Wildfire Season Has Been Mild So Far

Usually by now, wildfires are burning up the West as harried firefighters scramble from one blaze to the next in a desperate quest to put out the flames.


Usually by now, wildfires are burning up the West as harried firefighters scramble from one blaze to the next in a desperate quest to put out the flames.

Not so this year. It's well into fire season and it's been mild.

So where are the fires?

Alaska has had an extreme season, with more than 4.4 million acres burned. But despite early, intense fires in California, just more than 1.1 million acres have been scorched in the Lower 48 states. The 10-year average for all states is 2.78 million acres.

``It's slow. It's sloooow,'' said Rose Davis, spokeswoman for the National Interagency Fire Center in Boise, Idaho.

The experts aren't fooled.

Mild temperatures and rain have helped keep flames at bay this year, but forecasters caution the worst could still lie ahead. Last year, the California wildfires didn't hit until October, and turned out to be the most disastrous in state history. Two dozen people were killed and more than 3,500 homes were destroyed.

While the West has been warm, periodic shots of cooler weather combined with rain and few dry lightning outbreaks have contributed to a slower than normal fire season.

``Right now, we're sort of in the lull period,'' said Paul Werth, fire weather program manager at the Northwest Interagency Coordination Center in Portland, Ore.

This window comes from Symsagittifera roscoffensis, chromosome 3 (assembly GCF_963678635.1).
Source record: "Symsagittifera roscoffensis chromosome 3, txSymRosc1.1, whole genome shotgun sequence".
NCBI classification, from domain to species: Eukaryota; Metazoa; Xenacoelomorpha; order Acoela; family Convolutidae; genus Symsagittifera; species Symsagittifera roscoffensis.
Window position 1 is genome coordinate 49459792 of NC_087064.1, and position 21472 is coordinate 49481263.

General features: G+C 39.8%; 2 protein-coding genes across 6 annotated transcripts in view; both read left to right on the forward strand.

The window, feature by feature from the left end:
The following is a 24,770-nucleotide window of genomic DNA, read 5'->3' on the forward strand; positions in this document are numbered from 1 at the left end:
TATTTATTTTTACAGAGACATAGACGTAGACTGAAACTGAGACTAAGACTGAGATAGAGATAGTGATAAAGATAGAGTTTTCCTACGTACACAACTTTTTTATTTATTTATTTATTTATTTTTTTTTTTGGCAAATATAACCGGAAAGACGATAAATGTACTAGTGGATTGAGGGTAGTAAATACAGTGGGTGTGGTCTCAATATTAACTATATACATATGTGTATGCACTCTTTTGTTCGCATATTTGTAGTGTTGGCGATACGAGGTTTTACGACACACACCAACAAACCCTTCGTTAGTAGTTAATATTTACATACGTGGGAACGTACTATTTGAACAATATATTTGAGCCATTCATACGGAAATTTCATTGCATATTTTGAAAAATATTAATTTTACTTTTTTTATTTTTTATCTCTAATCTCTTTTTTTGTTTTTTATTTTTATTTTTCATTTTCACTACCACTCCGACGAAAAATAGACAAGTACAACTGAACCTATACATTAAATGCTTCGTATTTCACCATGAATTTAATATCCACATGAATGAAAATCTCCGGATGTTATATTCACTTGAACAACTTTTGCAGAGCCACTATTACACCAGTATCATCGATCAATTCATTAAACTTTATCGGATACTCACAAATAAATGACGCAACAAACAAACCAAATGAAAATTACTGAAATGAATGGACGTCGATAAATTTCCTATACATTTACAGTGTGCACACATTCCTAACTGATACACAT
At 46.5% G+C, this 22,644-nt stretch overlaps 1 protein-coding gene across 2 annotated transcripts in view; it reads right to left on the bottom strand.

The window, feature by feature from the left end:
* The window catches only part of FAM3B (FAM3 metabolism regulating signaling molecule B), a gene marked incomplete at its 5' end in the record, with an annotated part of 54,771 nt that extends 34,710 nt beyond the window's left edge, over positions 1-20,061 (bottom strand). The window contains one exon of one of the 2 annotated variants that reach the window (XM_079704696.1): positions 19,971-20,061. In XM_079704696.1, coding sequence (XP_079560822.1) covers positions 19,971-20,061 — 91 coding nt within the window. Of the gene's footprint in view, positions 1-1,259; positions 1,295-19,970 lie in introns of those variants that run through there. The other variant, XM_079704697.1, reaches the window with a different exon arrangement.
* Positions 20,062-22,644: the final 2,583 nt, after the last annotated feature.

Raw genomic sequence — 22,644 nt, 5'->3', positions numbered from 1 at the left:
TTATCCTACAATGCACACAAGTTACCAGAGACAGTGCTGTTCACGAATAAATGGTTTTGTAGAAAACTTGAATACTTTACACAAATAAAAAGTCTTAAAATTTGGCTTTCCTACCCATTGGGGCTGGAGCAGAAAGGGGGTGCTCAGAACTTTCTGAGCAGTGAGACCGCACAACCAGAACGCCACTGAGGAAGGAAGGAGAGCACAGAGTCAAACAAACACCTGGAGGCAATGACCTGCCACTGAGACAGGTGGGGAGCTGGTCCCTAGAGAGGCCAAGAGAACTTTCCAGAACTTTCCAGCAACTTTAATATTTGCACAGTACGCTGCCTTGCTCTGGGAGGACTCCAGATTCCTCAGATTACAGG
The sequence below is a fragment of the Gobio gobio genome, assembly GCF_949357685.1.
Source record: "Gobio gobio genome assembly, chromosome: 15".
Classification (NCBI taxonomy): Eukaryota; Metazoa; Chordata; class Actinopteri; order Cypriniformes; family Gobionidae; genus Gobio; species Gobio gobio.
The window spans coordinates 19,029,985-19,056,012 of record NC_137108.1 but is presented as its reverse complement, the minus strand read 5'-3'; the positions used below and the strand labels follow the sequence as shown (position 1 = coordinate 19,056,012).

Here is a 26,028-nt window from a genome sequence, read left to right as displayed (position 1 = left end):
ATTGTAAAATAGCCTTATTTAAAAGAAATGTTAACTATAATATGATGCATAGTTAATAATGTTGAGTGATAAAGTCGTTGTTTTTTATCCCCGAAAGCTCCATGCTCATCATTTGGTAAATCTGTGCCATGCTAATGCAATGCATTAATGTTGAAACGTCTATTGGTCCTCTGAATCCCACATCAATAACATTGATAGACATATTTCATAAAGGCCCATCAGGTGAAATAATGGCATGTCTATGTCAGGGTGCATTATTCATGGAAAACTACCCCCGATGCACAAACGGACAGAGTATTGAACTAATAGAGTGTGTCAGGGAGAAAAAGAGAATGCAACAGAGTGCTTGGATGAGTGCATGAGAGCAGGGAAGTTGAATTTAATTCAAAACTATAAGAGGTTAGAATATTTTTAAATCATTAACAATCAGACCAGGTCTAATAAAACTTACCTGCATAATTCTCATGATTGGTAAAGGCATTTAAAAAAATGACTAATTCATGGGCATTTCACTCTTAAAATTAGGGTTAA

The fire season migrates around the West, with Alaska usually at high risk in May and June, and California in September and October. Alaska fires have been bad because of warm and dry conditions made worse by the extra hours of daylight up north.

Southern California, with vegetation at record dry levels, has had fires earlier than usual. In one week last month, blazes scorched more than 48,000 acres, leaving firefighters wondering what the fall will bring. Fires haven't burned as many acres as they usually do, but the intensity has surprised scientists and firefighters. Humidity and cool air has spared the state from more wildfires, but fire risk is increasing because of a heat wave that moved in last weekend.

``The fuels, the brush, the grass and things like that have never been this dry before,'' said Rick Ochoa, national fire weather program manager for the Bureau of Land Management in Boise, Idaho.

The next few months will tell the tale, as the heat rises, storms slow and Santa Ana winds blow through Southern California.

``That's one of the big fears. Even though we have had a relatively mild season, there's still that potential out there,'' Ochoa said. ``We know if we get that dry lightning, we know if we get those Santa Anas, we're going to have some major problems.''

Firefighters have kept busy clearing brush, helping out in Alaska and battling the smaller fires around the West.

``I'd probably do a lot of things different if I knew right now what the rest of the fire season's going to be,' said Guy Pence, fire and aviation staff officer for the Boise National Forest. ``We're just asking our firefighters to be prepared. We're not through fire season yet.''

Forecasters say temperatures will heat up this week across the West and fuels will continue to bake and dry.

``This could be the last rain we get for a month and a half,'' Werth said. ``Until the middle of September, we really have to be very watchful. It won't take too long for the fuels to dry out.''

Werth and Ochoa agree: it's just too early to call this season a calm one.

``I've seen a lot of seasons that look mild up until the last part of August, and then all of a sudden things go berserk,'' Werth said. ``All it takes is a week or two of hot, dry weather and then get some lightning or wind in.''